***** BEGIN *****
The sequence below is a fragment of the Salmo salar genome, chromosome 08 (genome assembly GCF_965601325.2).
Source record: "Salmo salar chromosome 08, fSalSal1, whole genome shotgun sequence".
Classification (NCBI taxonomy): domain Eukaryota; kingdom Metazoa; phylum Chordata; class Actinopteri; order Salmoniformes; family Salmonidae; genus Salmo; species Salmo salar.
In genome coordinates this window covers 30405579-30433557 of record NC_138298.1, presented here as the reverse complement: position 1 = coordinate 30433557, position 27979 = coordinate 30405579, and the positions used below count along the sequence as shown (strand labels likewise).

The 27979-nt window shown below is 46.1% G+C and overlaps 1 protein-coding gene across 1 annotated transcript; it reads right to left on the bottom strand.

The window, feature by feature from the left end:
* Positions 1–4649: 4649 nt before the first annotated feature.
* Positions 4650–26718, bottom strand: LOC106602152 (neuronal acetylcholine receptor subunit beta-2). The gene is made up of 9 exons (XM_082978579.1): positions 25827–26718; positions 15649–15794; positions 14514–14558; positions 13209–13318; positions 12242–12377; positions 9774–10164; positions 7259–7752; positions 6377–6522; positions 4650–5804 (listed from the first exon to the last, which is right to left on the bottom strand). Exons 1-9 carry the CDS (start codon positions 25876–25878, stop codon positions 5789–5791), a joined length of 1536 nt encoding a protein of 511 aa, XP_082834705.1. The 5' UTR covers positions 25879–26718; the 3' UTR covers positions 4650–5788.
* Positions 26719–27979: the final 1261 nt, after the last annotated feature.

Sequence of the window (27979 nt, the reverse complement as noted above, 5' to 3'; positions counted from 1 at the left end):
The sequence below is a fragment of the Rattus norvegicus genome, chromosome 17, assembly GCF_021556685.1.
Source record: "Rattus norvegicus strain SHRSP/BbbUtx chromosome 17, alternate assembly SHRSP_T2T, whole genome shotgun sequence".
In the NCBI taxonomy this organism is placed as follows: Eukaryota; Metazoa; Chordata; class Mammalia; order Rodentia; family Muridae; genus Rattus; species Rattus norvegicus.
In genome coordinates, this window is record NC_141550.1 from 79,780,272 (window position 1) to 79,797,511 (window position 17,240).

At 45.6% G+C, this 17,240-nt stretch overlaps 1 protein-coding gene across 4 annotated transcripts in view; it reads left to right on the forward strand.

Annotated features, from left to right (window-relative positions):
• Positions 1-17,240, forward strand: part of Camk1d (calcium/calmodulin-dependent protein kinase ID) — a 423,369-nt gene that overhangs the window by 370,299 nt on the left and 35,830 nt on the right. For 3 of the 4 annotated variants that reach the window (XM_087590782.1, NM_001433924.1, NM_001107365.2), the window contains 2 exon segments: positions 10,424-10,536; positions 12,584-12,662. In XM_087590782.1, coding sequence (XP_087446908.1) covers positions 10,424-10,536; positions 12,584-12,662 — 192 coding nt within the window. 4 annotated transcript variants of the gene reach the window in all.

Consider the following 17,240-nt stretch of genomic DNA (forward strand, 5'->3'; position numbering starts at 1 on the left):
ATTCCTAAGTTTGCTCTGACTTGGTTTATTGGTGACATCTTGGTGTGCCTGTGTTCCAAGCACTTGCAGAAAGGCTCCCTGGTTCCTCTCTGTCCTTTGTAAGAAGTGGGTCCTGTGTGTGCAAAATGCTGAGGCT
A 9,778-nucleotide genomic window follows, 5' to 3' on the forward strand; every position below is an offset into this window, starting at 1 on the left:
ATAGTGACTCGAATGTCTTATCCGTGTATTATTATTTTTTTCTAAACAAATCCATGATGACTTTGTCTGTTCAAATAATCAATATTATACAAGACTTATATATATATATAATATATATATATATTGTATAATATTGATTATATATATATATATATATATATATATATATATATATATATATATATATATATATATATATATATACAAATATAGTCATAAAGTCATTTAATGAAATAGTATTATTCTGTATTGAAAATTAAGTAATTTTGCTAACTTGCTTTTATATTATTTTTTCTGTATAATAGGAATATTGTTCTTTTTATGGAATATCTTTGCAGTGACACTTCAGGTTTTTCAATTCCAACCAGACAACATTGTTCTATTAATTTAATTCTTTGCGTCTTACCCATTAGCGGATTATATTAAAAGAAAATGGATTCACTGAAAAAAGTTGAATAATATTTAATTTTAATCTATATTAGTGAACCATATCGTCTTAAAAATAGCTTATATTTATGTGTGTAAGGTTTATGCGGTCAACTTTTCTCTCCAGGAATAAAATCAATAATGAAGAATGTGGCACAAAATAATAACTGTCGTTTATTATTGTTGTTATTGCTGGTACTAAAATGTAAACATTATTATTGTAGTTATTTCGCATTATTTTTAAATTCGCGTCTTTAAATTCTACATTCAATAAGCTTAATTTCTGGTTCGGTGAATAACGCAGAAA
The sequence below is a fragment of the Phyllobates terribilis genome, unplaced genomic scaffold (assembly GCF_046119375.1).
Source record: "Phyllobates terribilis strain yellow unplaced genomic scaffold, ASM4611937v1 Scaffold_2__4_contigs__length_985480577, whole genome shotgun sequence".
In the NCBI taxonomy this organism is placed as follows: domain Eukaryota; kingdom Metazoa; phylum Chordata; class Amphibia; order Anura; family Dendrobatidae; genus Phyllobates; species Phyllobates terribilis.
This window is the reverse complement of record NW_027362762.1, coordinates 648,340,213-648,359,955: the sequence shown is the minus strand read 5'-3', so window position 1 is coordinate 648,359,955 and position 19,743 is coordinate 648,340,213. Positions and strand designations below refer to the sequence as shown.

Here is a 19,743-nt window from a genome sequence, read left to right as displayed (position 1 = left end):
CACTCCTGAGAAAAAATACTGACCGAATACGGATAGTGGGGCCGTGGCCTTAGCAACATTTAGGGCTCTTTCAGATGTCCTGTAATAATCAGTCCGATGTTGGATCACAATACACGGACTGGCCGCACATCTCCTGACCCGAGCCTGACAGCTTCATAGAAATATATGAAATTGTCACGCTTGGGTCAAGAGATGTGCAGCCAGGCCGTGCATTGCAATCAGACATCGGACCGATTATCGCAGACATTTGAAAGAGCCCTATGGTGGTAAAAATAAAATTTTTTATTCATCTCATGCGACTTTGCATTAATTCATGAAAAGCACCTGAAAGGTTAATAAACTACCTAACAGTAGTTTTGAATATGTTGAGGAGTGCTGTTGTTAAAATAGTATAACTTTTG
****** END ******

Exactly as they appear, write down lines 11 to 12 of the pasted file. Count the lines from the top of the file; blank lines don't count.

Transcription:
The sequence below is a fragment of the Rattus norvegicus genome, chromosome 17, assembly GCF_021556685.1.
Source record: "Rattus norvegicus strain SHRSP/BbbUtx chromosome 17, alternate assembly SHRSP_T2T, whole genome shotgun sequence".